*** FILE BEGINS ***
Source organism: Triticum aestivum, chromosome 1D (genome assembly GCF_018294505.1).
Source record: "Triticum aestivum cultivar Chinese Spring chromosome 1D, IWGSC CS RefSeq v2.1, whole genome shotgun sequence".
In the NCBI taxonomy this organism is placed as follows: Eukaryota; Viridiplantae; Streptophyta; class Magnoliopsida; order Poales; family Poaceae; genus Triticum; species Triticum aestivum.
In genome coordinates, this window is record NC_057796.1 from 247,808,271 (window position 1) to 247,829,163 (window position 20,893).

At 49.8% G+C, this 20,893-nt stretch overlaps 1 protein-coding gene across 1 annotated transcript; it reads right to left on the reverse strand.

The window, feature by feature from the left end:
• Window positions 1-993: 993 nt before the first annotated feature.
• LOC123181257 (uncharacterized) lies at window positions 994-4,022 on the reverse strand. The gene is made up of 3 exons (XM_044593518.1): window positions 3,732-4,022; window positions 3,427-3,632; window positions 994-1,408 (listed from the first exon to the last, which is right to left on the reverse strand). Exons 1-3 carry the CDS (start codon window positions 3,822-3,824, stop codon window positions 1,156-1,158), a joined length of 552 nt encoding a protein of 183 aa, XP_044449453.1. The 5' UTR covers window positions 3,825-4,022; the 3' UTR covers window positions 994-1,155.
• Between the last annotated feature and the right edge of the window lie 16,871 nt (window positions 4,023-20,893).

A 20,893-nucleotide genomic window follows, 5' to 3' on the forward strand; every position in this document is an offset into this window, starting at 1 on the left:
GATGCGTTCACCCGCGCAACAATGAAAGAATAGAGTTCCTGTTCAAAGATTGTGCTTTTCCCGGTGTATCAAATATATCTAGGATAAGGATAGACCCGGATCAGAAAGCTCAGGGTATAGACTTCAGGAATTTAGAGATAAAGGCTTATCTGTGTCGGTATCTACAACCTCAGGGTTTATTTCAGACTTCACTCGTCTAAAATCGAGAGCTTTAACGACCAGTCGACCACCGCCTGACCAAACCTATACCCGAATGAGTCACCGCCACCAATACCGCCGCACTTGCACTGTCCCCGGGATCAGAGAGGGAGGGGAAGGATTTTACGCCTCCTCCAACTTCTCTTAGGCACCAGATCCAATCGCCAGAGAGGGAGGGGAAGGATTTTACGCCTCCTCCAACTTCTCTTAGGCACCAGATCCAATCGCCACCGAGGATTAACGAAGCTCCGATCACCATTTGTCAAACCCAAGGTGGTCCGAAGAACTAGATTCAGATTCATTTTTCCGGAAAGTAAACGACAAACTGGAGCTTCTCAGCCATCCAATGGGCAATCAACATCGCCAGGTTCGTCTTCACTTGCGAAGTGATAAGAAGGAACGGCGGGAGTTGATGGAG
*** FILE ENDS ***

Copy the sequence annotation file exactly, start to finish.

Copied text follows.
Source organism: Triticum aestivum, chromosome 1D (genome assembly GCF_018294505.1).
Source record: "Triticum aestivum cultivar Chinese Spring chromosome 1D, IWGSC CS RefSeq v2.1, whole genome shotgun sequence".
In the NCBI taxonomy this organism is placed as follows: Eukaryota; Viridiplantae; Streptophyta; class Magnoliopsida; order Poales; family Poaceae; genus Triticum; species Triticum aestivum.
In genome coordinates, this window is record NC_057796.1 from 247,808,271 (window position 1) to 247,829,163 (window position 20,893).

At 49.8% G+C, this 20,893-nt stretch overlaps 1 protein-coding gene across 1 annotated transcript; it reads right to left on the reverse strand.

The window, feature by feature from the left end:
• Window positions 1-993: 993 nt before the first annotated feature.
• LOC123181257 (uncharacterized) lies at window positions 994-4,022 on the reverse strand. The gene is made up of 3 exons (XM_044593518.1): window positions 3,732-4,022; window positions 3,427-3,632; window positions 994-1,408 (listed from the first exon to the last, which is right to left on the reverse strand). Exons 1-3 carry the CDS (start codon window positions 3,822-3,824, stop codon window positions 1,156-1,158), a joined length of 552 nt encoding a protein of 183 aa, XP_044449453.1. The 5' UTR covers window positions 3,825-4,022; the 3' UTR covers window positions 994-1,155.
• Between the last annotated feature and the right edge of the window lie 16,871 nt (window positions 4,023-20,893).

A 20,893-nucleotide genomic window follows, 5' to 3' on the forward strand; every position in this document is an offset into this window, starting at 1 on the left:
GATGCGTTCACCCGCGCAACAATGAAAGAATAGAGTTCCTGTTCAAAGATTGTGCTTTTCCCGGTGTATCAAATATATCTAGGATAAGGATAGACCCGGATCAGAAAGCTCAGGGTATAGACTTCAGGAATTTAGAGATAAAGGCTTATCTGTGTCGGTATCTACAACCTCAGGGTTTATTTCAGACTTCACTCGTCTAAAATCGAGAGCTTTAACGACCAGTCGACCACCGCCTGACCAAACCTATACCCGAATGAGTCACCGCCACCAATACCGCCGCACTTGCACTGTCCCCGGGATCAGAGAGGGAGGGGAAGGATTTTACGCCTCCTCCAACTTCTCTTAGGCACCAGATCCAATCGCCAGAGAGGGAGGGGAAGGATTTTACGCCTCCTCCAACTTCTCTTAGGCACCAGATCCAATCGCCACCGAGGATTAACGAAGCTCCGATCACCATTTGTCAAACCCAAGGTGGTCCGAAGAACTAGATTCAGATTCATTTTTCCGGAAAGTAAACGACAAACTGGAGCTTCTCAGCCATCCAATGGGCAATCAACATCGCCAGGTTCGTCTTCACTTGCGAAGTGATAAGAAGGAACGGCGGGAGTTGATGGAG